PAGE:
Liberal converts

It’s generally the more conservative, even fundamentalist, versions of religions that strenuously evangelize and seek converts.

So, other than bringing up children in the faith, how do more liberal religions reproduce themselves? I imagine there’s a good deal of stealing from more conservative movements. For example, a college student can come to think scriptural literalism is unworkable, and drift toward a less rigorous version of her childhood faith. There has to be some amount of conversions from nonbelieving circles as well; there has to be something to the stereotype of nonbelievers coming to look for some more spirituality in their lives.

Thing is, such speculation doesn’t take me beyond the image of liberal religion as a watered-down compromise between a full-throated faith and nonbelief. I suspect that isn’t good enough: liberal religion has its own integrity, its own attractions besides the image of moderation and truth being in the middle.

But still, the question is interesting. Since liberal religions have the reputation, supported by the sociologists, of not holding onto their own members that well (partly because they aren’t demanding enough), to reproduce, they need a stream of converts. Where do they come from? Disaffected conservatives? The previously only culturally religious or religiously indifferent, who come to think they need more church or mosque in their lives? And is this enough to keep them going?

I should really talk to a sociologist of religion about this.

About Taner Edis

Professor of physics at Truman State University

  • http://www.blogger.com/profile/00565212411446092552 smijer

    I'm not a sociologist of religion, nor am I a "liberal religionist" except in the broadest sense. I guess you would say I got there from some combination of the two factors you discuss.

    I grew up in a conservative family, and found conservative religion (and all supernaturalism) unworkable.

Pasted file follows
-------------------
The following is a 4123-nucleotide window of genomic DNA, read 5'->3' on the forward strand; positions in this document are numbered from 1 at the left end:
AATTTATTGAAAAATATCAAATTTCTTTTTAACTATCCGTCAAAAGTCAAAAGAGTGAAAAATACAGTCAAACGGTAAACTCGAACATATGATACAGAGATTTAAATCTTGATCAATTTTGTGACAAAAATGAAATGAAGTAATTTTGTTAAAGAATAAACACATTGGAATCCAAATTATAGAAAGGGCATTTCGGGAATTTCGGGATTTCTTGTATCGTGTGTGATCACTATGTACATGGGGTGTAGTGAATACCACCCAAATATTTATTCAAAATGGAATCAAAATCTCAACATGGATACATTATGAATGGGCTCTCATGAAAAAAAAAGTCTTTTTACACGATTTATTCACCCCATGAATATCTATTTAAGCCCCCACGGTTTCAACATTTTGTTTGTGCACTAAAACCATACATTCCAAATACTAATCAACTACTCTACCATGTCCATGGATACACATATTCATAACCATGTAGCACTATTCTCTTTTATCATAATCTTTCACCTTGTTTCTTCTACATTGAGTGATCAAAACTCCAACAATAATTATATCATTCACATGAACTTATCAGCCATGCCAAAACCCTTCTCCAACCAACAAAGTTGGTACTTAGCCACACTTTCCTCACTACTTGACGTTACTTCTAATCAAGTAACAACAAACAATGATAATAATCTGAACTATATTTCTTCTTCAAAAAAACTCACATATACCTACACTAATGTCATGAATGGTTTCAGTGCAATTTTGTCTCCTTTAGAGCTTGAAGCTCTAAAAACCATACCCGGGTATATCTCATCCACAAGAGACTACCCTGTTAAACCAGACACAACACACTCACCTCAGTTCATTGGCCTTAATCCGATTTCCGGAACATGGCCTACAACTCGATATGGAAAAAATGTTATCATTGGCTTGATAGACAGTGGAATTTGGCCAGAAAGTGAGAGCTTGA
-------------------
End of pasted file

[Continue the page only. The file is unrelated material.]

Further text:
I spent many years unchurched as an atheist.

    I realized that there was a whole lot more than just "spirituality" missing in my life – mainly community and purpose.

    I therefore joined up with the UUs in hopes they would help me create (not find) both.

    I find a lot of other UUs followed similar paths. We have a term for the tiny minority who grew up in a UU family and remain in the church – "Cradle UUs". They are rare.

  • http://www.blogger.com/profile/02644321178403228958 Bruce the Agnostic

    I think liberal Churches tend to grow through family connection. Often the members they lose are those who develop Fundamentalist tendencies. They leave the liberal Church looking for a group that "really" believes the Bible.

    In the past Presidential election a record number of young, liberal Evangelicals voted for Barack Obama. This is a good sign. I suspect these younger voters will ultimately leave the Evangelical Church and head for the liberal Church. If the liberal Church is smart they will be welcoming and provide a place for these people to develop a liberal, progressive faith.

  • http://www.blogger.com/profile/14479224236264150172 WAR_ON_ERROR

    Good questions.

  • http://www.blogger.com/profile/09010421115826273321 Rourke